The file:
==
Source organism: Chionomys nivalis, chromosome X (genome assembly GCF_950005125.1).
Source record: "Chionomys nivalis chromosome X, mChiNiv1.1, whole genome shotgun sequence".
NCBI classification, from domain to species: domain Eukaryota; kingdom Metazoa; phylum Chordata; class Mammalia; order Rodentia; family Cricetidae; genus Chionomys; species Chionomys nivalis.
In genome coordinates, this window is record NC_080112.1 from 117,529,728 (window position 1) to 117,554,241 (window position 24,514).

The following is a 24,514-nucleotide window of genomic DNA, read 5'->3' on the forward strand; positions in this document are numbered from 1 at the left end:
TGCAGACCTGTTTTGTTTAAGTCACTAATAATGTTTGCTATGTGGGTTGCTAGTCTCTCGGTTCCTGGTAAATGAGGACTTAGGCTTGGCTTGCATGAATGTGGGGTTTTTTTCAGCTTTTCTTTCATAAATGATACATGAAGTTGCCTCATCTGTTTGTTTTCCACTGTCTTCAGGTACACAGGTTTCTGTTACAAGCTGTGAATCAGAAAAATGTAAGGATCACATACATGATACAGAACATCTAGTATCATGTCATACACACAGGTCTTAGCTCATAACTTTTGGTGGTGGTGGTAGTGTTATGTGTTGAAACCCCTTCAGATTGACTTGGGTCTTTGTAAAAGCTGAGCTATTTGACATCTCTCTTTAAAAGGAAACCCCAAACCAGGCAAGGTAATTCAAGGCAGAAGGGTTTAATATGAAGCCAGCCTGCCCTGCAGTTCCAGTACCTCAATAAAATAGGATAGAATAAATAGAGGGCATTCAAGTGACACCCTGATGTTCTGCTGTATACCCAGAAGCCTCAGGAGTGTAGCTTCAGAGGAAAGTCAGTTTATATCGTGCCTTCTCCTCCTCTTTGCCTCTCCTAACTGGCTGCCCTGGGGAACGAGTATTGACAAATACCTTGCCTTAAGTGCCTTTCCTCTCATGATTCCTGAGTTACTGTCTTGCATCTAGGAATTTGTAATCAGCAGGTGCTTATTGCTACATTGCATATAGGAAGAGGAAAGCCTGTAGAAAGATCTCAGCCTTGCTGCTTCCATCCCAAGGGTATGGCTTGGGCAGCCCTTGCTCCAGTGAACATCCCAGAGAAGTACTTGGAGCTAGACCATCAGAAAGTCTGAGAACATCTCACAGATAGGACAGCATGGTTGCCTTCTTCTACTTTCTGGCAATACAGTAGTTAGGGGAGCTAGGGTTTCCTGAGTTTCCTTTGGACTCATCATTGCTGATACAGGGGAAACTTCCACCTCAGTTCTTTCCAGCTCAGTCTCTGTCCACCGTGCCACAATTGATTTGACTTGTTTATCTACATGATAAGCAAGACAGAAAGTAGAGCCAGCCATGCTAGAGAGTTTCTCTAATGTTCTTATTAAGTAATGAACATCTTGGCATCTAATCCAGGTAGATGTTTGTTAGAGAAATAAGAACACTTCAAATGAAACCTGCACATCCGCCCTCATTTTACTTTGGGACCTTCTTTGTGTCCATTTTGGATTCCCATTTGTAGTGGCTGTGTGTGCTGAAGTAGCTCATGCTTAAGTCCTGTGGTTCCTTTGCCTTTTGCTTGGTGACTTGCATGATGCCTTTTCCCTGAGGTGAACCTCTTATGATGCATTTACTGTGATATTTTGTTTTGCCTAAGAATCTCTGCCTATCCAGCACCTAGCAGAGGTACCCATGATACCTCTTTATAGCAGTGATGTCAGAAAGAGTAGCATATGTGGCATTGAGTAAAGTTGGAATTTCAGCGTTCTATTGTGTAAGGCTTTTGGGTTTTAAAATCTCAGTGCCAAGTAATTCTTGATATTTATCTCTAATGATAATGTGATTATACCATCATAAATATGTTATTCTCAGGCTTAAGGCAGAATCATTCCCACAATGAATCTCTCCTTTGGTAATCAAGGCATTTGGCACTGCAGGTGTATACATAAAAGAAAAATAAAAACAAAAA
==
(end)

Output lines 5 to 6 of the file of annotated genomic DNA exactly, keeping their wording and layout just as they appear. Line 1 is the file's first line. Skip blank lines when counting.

The following is a 24,514-nucleotide window of genomic DNA, read 5'->3' on the forward strand; positions in this document are numbered from 1 at the left end:
TGCAGACCTGTTTTGTTTAAGTCACTAATAATGTTTGCTATGTGGGTTGCTAGTCTCTCGGTTCCTGGTAAATGAGGACTTAGGCTTGGCTTGCATGAATGTGGGGTTTTTTTCAGCTTTTCTTTCATAAATGATACATGAAGTTGCCTCATCTGTTTGTTTTCCACTGTCTTCAGGTACACAGGTTTCTGTTACAAGCTGTGAATCAGAAAAATGTAAGGATCACATACATGATACAGAACATCTAGTATCATGTCATACACACAGGTCTTAGCTCATAACTTTTGGTGGTGGTGGTAGTGTTATGTGTTGAAACCCCTTCAGATTGACTTGGGTCTTTGTAAAAGCTGAGCTATTTGACATCTCTCTTTAAAAGGAAACCCCAAACCAGGCAAGGTAATTCAAGGCAGAAGGGTTTAATATGAAGCCAGCCTGCCCTGCAGTTCCAGTACCTCAATAAAATAGGATAGAATAAATAGAGGGCATTCAAGTGACACCCTGATGTTCTGCTGTATACCCAGAAGCCTCAGGAGTGTAGCTTCAGAGGAAAGTCAGTTTATATCGTGCCTTCTCCTCCTCTTTGCCTCTCCTAACTGGCTGCCCTGGGGAACGAGTATTGACAAATACCTTGCCTTAAGTGCCTTTCCTCTCATGATTCCTGAGTTACTGTCTTGCATCTAGGAATTTGTAATCAGCAGGTGCTTATTGCTACATTGCATATAGGAAGAGGAAAGCCTGTAGAAAGATCTCAGCCTTGCTGCTTCCATCCCAAGGGTATGGCTTGGGCAGCCCTTGCTCCAGTGAACATCCCAGAGAAGTACTTGGAGCTAGACCATCAGAAAGTCTGAGAACATCTCACAGATAGGACAGCATGGTTGCCTTCTTCTACTTTCTGGCAATACAGTAGTTAGGGGAGCTAGGGTTTCCTGAGTTTCCTTTGGACTCATCATTGCTGATACAGGGGAAACTTCCACCTCAGTTCTTTCCAGCTCAGTCTCTGTCCACCGTGCCACAATTGATTTGACTTGTTTATCTACATGATAAGCAAGACAGAAAGTAGAGCCAGCCATGCTAGAGAGTTTCTCTAATGTTCTTATTAAGTAATGAACATCTTGGCATCTAATCCAGGTAGATGTTTGTTAGAGAAATAAGAACACTTCAAATGAAACCTGCACATCCGCCCTCATTTTACTTTGGGACCTTCTTTGTGTCCATTTTGGATTCCCATTTGTAGTGGCTGTGTGTGCTGAAGTAGCTCATGCTTAAGTCCTGTGGTTCCTTTGCCTTTTGCTTGGTGACTTGCATGATGCCTTTTCCCTGAGGTGAACCTCTTATGATGCATTTACTGTGATATTTTGTTTTGCCTAAGAATCTCTGCCTATCCAGCACCTAGCAGAGGTACCCATGATACCTCTTTATAGCAGTGATGTCAGAAAGAGTAGCATATGTGGCATTGAGTAAAGTTGGAATTTCAGCGTTCTATTGTGTAAGGCTTTTGGGTTTTAAAATCTCAGTGCCAAGTAATTCTTGATATTTATCTCTAATGATAATGTGATTATACCATCATAAATATGTTATTCTCAGGCTTAAGGCAGAATCATTCCCACAATGAATCTCTCCTTTGGTAATCAAGGCATTTGGCACTGCAGGTGTATACATAAAAGAAAAATAAAAACAAAAA